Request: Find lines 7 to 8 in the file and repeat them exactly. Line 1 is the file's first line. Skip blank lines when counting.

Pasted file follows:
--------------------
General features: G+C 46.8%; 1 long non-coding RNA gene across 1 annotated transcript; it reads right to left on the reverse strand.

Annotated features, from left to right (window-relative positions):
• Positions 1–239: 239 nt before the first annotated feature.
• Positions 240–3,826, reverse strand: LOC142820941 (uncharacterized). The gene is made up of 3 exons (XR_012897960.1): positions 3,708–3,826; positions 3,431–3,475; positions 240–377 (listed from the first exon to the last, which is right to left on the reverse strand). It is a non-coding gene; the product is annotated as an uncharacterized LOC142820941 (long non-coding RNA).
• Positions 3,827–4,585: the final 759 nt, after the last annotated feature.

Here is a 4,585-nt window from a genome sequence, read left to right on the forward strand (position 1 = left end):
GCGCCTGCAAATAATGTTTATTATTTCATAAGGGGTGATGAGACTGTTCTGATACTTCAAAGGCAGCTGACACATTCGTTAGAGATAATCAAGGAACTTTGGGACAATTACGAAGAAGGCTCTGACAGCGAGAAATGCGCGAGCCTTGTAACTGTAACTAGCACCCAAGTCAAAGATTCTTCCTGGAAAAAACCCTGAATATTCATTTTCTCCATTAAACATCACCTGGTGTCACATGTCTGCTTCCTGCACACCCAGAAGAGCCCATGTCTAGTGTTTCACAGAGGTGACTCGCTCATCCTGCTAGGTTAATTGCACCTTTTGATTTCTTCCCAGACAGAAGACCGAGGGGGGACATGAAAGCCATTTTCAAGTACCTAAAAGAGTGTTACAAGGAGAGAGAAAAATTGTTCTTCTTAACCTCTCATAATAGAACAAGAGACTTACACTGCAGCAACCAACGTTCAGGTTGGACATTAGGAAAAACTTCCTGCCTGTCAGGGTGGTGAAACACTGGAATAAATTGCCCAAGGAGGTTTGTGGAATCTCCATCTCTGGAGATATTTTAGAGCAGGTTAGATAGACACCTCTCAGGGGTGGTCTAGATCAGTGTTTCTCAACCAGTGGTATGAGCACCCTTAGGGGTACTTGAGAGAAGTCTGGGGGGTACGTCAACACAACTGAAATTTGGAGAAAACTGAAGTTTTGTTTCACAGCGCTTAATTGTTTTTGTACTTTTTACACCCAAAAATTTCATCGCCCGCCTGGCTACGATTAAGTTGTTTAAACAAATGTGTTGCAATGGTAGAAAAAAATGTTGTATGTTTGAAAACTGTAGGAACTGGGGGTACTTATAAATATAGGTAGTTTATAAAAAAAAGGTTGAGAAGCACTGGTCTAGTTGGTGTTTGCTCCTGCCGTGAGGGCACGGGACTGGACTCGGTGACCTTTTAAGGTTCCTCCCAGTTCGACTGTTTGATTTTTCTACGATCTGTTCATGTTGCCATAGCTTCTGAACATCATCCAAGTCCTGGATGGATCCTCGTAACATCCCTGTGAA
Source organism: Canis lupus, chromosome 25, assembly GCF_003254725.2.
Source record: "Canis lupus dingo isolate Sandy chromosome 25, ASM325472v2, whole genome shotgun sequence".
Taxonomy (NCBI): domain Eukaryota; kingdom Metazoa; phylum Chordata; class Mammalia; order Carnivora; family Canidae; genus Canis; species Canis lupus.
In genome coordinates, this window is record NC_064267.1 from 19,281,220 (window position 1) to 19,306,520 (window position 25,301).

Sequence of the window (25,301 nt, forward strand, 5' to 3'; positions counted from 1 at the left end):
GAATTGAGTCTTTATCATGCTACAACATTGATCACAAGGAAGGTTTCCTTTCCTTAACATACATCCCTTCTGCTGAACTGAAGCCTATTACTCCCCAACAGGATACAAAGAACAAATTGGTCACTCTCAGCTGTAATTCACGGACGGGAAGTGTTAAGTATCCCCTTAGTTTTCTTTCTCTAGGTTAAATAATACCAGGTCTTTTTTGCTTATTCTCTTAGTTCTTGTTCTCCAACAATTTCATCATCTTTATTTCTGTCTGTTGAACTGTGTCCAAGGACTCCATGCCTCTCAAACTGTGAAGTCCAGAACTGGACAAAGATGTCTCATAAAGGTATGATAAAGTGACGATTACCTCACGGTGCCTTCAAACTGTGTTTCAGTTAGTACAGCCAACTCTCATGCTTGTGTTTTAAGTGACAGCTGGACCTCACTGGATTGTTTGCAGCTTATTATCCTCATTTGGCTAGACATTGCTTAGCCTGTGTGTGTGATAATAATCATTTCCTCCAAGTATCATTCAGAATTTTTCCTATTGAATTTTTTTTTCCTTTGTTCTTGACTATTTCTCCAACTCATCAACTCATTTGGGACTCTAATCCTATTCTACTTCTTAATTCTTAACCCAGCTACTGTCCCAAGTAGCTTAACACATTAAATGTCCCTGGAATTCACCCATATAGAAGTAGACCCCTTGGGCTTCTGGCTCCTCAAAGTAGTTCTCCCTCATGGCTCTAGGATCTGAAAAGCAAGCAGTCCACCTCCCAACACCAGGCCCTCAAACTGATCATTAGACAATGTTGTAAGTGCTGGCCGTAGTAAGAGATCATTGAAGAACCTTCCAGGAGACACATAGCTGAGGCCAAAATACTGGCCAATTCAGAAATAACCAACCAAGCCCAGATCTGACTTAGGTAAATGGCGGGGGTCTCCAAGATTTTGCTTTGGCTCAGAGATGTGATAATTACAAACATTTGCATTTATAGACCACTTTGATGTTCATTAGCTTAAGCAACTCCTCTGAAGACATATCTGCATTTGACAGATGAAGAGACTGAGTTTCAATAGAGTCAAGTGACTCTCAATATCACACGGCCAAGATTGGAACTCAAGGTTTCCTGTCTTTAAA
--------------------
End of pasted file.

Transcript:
GCGCCTGCAAATAATGTTTATTATTTCATAAGGGGTGATGAGACTGTTCTGATACTTCAAAGGCAGCTGACACATTCGTTAGAGATAATCAAGGAACTTTGGGACAATTACGAAGAAGGCTCTGACAGCGAGAAATGCGCGAGCCTTGTAACTGTAACTAGCACCCAAGTCAAAGATTCTTCCTGGAAAAAACCCTGAATATTCATTTTCTCCATTAAACATCACCTGGTGTCACATGTCTGCTTCCTGCACACCCAGAAGAGCCCATGTCTAGTGTTTCACAGAGGTGACTCGCTCATCCTGCTAGGTTAATTGCACCTTTTGATTTCTTCCCAGACAGAAGACCGAGGGGGGACATGAAAGCCATTTTCAAGTACCTAAAAGAGTGTTACAAGGAGAGAGAAAAATTGTTCTTCTTAACCTCTCATAATAGAACAAGAGACTTACACTGCAGCAACCAACGTTCAGGTTGGACATTAGGAAAAACTTCCTGCCTGTCAGGGTGGTGAAACACTGGAATAAATTGCCCAAGGAGGTTTGTGGAATCTCCATCTCTGGAGATATTTTAGAGCAGGTTAGATAGACACCTCTCAGGGGTGGTCTAGATCAGTGTTTCTCAACCAGTGGTATGAGCACCCTTAGGGGTACTTGAGAGAAGTCTGGGGGGTACGTCAACACAACTGAAATTTGGAGAAAACTGAAGTTTTGTTTCACAGCGCTTAATTGTTTTTGTACTTTTTACACCCAAAAATTTCATCGCCCGCCTGGCTACGATTAAGTTGTTTAAACAAATGTGTTGCAATGGTAGAAAAAAATGTTGTATGTTTGAAAACTGTAGGAACTGGGGGTACTTATAAATATAGGTAGTTTATAAAAAAAAGGTTGAGAAGCACTGGTCTAGTTGGTGTTTGCTCCTGCCGTGAGGGCACGGGACTGGACTCGGTGACCTTTTAAGGTTCCTCCCAGTTCGACTGTTTGATTTTTCTACGATCTGTTCATGTTGCCATAGCTTCTGAACATCATCCAAGTCCTGGATGGATCCTCGTAACATCCCTGTGAA
Source organism: Canis lupus, chromosome 25, assembly GCF_003254725.2.